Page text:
At one time, the bodies of executed prisoners supplied the medical schools of Britain with all the corpses they could use for the purposes of dissecting & lecturing. But judicial reform nearly dried up the flow of bodies from that source, while the proliferation of new schools and anatomy theatres made the shortage acute. The medieval laws still on the books made the legal acquirement of bodies almost impossible. The ghastly vocation of body snatching thus arose to fill this void.
Body Snatchers - also referred to as grave robbers, resurrectionists, or Sack 'Em Up Boys - would haunt cemeteries by night, looking for the recently deceased to disinter. Often the caretakers in the graveyards would be in financial league with these hooligans, as well as the doctors at the medical schools. Prices paid for the bodies could be quite exorbitant, considering the risks that were taken. Leaving dogs or spring-loaded guns at the graveside were just some of the elaborate precautions taken by the friends of the deceased, who often kept vigil by the graves until enough time had passed to make the corpse no longer desirable. Eventually, it became quite difficult to count on the graveyards to furnish enough fodder for the grisly trade.
'The ruffian dogs, the hellish pair, The villain Burke, the meager Hare... Nor did they handle ax or knife To take away their victim's life... No sooner done than in the chest They crammed their lately welcome guest...'
Arriving in Edinburgh in 1827, William Burke met fellow Irishman William Hare, who was keeper of a low lodging house. Scurrilous rascals both, when an old pensioner died there in November of that year, Burke & Hare sold the body to a surgeon for 7£, 10 shillings. Delighted with this easy money, the nefarious pair soon took to hastening the deaths of their 'subjects.' At least 15 hapless victims were lured into the lodging house and smothered (so as to leave no sign of violence on their flesh), the bodies then sold to respected surgeon Robert Knox. On Halloween in 1828, suspicious neighbors summoned police and enough evidence was found to immediately arrest Burke & Hare. At the trial, Hare turned King's evidence and admitted to the murders. He was released and promptly disappeared. In his confession, Burke completely exonerated Knox of any knowledge of the killings, but the doctor was hounded by the press & public and quickly relocated to London, where he carried on a successful career. Burke was hanged on January 28, 1829. His corpse was eviscerated and his skeleton is still on display in Edinburgh.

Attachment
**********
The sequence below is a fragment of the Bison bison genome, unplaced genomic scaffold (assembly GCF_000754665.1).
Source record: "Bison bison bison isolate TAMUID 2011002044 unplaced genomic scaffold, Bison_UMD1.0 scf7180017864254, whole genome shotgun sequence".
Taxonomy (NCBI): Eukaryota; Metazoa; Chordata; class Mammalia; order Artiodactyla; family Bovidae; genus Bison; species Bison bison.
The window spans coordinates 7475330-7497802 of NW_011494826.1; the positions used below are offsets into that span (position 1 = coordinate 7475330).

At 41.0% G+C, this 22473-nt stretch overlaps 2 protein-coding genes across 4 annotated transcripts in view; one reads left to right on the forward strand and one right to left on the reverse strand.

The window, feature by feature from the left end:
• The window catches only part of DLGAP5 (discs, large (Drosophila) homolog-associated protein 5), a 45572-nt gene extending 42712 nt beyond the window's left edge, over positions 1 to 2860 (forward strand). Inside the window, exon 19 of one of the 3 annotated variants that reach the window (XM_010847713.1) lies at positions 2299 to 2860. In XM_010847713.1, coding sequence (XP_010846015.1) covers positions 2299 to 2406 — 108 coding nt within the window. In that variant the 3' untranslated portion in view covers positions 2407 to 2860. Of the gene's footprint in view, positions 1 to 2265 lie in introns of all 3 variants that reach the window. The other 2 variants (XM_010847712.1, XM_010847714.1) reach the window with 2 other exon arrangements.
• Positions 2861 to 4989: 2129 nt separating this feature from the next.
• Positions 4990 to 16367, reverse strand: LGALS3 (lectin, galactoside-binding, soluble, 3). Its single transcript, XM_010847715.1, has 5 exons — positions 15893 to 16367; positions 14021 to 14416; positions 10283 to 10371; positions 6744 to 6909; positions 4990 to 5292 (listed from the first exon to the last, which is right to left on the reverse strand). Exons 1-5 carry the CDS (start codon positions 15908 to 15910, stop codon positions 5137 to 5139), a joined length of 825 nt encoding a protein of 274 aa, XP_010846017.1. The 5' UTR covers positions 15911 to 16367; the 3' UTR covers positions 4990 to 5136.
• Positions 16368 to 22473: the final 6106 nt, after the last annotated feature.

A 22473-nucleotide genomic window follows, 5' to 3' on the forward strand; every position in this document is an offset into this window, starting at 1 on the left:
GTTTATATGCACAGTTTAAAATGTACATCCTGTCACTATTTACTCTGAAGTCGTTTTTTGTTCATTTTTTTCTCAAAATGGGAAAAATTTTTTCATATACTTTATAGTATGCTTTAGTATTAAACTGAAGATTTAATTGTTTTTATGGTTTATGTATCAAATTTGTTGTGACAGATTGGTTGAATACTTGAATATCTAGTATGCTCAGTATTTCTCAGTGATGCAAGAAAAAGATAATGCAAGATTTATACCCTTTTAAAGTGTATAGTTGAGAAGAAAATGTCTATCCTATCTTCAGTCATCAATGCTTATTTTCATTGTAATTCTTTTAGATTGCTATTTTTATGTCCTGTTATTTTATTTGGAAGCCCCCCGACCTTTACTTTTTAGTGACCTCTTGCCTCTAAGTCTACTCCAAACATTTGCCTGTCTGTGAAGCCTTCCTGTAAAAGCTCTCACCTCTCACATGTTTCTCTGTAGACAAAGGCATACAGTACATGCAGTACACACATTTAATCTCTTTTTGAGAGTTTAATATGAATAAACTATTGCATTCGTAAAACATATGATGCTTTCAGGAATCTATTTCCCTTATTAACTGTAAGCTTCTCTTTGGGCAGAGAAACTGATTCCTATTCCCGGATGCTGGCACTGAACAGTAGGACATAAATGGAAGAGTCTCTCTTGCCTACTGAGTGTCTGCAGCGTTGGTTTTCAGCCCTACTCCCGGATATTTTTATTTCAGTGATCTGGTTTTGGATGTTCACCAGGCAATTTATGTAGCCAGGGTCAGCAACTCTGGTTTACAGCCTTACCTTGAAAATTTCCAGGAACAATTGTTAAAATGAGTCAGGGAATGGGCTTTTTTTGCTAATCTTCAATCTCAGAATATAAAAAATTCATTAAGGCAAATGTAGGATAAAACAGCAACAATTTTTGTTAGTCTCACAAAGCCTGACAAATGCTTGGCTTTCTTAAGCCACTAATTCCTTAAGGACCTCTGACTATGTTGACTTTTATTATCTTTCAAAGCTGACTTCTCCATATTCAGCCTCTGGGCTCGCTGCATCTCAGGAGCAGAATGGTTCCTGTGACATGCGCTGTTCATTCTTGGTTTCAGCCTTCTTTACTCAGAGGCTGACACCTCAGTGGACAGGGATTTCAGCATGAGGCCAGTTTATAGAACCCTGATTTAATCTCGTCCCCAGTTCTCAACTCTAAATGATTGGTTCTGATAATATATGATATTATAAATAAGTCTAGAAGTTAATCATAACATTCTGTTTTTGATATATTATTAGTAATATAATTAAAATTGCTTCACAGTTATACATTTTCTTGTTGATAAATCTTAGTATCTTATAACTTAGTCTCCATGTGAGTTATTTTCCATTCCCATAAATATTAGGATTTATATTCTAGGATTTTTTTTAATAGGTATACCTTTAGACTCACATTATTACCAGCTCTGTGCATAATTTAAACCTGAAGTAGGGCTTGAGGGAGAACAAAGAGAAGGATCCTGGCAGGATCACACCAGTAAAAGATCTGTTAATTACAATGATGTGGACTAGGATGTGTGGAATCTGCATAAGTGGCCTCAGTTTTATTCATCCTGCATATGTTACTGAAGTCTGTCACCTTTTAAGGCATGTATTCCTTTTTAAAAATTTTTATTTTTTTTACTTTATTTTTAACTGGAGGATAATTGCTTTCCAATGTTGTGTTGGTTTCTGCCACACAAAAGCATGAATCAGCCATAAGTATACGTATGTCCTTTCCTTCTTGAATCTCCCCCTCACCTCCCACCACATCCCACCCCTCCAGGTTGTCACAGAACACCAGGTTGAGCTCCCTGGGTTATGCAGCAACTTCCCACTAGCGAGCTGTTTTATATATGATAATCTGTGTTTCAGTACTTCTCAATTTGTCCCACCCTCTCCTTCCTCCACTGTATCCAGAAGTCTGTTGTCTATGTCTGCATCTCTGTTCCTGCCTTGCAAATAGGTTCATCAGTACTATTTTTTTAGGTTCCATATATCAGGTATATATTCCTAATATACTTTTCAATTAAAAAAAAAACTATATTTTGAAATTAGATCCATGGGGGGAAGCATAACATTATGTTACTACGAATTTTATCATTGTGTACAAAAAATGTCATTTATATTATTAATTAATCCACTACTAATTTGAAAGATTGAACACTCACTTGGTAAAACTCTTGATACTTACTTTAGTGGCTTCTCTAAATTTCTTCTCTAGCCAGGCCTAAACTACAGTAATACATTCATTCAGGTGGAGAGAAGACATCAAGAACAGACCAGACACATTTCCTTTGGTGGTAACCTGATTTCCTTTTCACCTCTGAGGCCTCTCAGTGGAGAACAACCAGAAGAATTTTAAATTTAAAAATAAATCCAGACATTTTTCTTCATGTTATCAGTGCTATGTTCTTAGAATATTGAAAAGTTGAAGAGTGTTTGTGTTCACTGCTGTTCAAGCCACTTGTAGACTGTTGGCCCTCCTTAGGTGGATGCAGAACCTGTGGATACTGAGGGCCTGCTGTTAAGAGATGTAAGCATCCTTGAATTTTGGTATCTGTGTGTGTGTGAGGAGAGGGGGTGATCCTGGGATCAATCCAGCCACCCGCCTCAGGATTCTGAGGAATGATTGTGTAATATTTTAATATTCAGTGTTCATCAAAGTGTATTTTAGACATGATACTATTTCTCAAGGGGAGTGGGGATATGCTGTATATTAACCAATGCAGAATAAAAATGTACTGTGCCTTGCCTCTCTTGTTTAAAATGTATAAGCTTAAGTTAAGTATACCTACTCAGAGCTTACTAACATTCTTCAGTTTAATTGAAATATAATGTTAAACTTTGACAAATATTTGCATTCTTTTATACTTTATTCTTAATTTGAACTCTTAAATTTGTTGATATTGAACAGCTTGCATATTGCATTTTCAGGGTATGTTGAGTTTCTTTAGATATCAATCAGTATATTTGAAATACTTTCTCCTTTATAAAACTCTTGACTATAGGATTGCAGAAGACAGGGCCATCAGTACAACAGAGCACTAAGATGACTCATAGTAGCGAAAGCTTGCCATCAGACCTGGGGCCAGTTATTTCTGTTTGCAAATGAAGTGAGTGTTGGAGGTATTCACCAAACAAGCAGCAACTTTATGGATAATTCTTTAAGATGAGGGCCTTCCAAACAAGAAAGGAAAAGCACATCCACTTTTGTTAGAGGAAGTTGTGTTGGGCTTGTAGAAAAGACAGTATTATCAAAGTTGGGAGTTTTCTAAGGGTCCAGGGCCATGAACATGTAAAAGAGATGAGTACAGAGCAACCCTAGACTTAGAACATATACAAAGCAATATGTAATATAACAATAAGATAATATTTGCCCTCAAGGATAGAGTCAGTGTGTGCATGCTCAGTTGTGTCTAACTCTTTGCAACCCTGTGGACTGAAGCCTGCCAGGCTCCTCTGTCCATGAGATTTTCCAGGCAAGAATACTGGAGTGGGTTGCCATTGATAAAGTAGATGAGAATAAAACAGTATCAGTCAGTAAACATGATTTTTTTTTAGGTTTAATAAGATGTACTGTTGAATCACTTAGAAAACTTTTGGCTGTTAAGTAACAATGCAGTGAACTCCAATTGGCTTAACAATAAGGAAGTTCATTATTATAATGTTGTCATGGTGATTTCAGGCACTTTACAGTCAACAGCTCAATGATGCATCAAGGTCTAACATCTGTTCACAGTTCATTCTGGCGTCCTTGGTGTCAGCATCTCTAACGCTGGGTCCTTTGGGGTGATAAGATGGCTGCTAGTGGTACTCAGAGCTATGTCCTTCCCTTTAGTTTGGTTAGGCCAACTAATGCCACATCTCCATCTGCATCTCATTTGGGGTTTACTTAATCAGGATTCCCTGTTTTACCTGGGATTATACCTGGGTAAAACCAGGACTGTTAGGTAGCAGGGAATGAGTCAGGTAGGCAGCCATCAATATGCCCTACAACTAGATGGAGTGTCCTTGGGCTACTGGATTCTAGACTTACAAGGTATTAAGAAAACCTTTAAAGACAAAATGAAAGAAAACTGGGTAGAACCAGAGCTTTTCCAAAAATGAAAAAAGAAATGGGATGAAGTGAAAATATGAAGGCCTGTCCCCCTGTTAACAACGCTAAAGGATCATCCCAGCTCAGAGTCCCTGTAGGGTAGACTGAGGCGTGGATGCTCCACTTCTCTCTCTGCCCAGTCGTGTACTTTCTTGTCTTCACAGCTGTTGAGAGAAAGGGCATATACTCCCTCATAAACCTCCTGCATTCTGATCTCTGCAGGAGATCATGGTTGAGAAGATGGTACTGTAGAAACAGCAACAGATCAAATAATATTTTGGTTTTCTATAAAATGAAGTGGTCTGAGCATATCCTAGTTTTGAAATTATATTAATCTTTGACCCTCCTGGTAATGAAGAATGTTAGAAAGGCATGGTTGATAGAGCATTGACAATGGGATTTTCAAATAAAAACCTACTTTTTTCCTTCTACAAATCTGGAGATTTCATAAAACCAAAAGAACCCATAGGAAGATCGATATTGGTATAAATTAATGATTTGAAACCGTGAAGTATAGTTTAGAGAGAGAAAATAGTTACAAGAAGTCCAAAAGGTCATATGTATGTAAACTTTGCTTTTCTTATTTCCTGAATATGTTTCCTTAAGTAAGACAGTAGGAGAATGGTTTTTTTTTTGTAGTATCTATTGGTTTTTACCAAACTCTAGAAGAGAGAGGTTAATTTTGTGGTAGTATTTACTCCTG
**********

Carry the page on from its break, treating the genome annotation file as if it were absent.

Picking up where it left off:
A year after the events in the movie, the Anatomy Act of 1832 made it legal for the bodies of those dying friendless in poorhouses and hospitals to be given to local medical facilities for study and dissection.
The film incorporates the story of Greyfriars Bobby (called Robby in the movie) but makes a muddle of the facts. In reality, Bobby was a Skye terrier that refused to leave the graveside of his master, an elderly, indigent shepherd, in the graveyard at Greyfriars Church in Edinburgh. Bobby stayed faithfully at his post for years and became a tremendous sentimental favorite of the city folk, before dying of old age. Today a statue near the church commemorates his memory.